Science  12 Sep 2003:
Vol. 301, Issue 5639, pp. 1453

You are currently viewing the .

View Full Text

Log in to view the full text

Log in through your institution

Log in through your institution

  1. Afghan Gold Resurfaces

    A trove of 20,000 gold ornaments that had vanished during Afghan unrest is safe in a vault in Kabul.

    Soviet archaeologists uncovered the spectacular artifacts in 1978 from a hill called Tilya Tepe in Afghanistan. But researchers feared that the important collection—a rich melding of Western and Eastern styles from the first century B.C.—was melted down in the 1990s (Science, 8 November 2002, p. 1199). Senior Afghan officials now say that the collection is intact deep in a vault in the presidential palace.

    Palace staff members refused to give the Taliban the codes necessary to open the vault, they said, despite physical threats and beatings. “Everything is safe and in its place,” President Hamid Karzai told reporters late last month. Because the National Museum remains without a roof or security systems, however, the gold is likely to stay hidden from public and scholarly sight for the foreseeable future. Still, its recovery is “a major confidence boost to all those who love and respect Afghanistan's history,” says archaeologist Robert Knox of the British Museum in London.

  2. Scientists Plan Global Forum

    The annual World Economic Forum in Davos, Switzerland, gives corporate and government celebrities a chance to exchange ideas on weighty issues before hitting the ski slopes. Now, researchers hope to create a similar invitation-only event on global science policy.

    This week an international group led by officials from Japan and the United States announced plans for the first Science and Technology for Society Forum next year in Kyoto. The forum is needed to spark “open, informal discussions” of thorny issues such as global warming and human cloning, says Koji Omi, Japan's former science minister and a member of parliament. “The purpose is to create a dialog with the larger society,” adds Bruce Alberts, head of the U.S. National Academy of Sciences.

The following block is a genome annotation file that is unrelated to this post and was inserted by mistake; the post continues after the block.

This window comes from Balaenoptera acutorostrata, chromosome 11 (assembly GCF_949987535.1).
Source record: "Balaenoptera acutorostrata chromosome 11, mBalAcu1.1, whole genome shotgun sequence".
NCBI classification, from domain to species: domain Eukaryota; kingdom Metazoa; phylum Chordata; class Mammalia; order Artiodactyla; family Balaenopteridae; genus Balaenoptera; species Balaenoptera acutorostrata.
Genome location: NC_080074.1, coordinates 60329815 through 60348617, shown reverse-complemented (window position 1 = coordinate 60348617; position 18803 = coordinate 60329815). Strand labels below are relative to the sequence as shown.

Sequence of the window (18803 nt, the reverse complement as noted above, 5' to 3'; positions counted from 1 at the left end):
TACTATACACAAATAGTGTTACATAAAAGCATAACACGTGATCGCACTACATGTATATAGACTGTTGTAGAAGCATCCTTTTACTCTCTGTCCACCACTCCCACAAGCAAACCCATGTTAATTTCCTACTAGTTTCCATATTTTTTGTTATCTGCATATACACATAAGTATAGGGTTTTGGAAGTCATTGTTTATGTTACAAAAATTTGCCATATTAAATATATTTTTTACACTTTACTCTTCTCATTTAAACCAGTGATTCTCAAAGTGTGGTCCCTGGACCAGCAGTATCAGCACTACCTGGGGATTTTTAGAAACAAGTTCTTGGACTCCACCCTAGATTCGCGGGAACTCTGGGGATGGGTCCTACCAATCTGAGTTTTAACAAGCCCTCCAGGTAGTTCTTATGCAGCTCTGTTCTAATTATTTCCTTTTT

Planners expect to invite about 100 scientists, plus dozens of executives, politicians, and reporters. Japan is picking up most of the tab for the first meeting, scheduled for 14 to 16 November 2004. But planners hope to attract corporate support for what they say could become an annual affair.

  3. National Biobanks to Pool Data

    Leaders of four national genomic medicine projects are hoping to build a free, open-access database covering more than 2.3 million human subjects. The move is meant to counter concerns that some national “biobanks,” such as Iceland's, led by the company DeCode, are limiting access to paying customers.

    The Public Population Project in Genomics (P3G) aims to integrate data from the U.K.'s Biobank (which plans to enroll 500,000 volunteers), the Estonian genome project (up to 1,000,000), Canada's Cart@gene (60,000), and Genome EUtwin (800,000 twins from eight countries). With seed money from Genome Canada, project officials met in Montreal in July to agree on initial objectives ( The next step, says P3G Director Bartha Knoppers, a law professor at the University of Montreal, is finding funds to get the consortium up and running. Ultimately, any researcher with a proposal that has passed ethical and scientific review could have free access to the data.

    The plan follows on last December's call from the Human Genome Organisation (HUGO) to keep human genomic databases freely available, notes Knoppers, who heads HUGO's ethics committee. “They're on the public,” she says, “so necessarily [the databases] should be open.”

  4. Columbia Bids Goodbye to Biosphere

    It's official: Columbia University will sever its ties with Biosphere 2, the glass-enclosed eco-experiment in southern Arizona. The New York City-based school said this week that it will cease managing the facility on 22 December as part of a legal settlement with the site's owner, Decisions Investments Corp. in Fort Worth, Texas. Columbia had run Biosphere 2 since 1996 but said earlier this year that it no longer fit into the school's science or education plans (Science, 4 April, p. 47).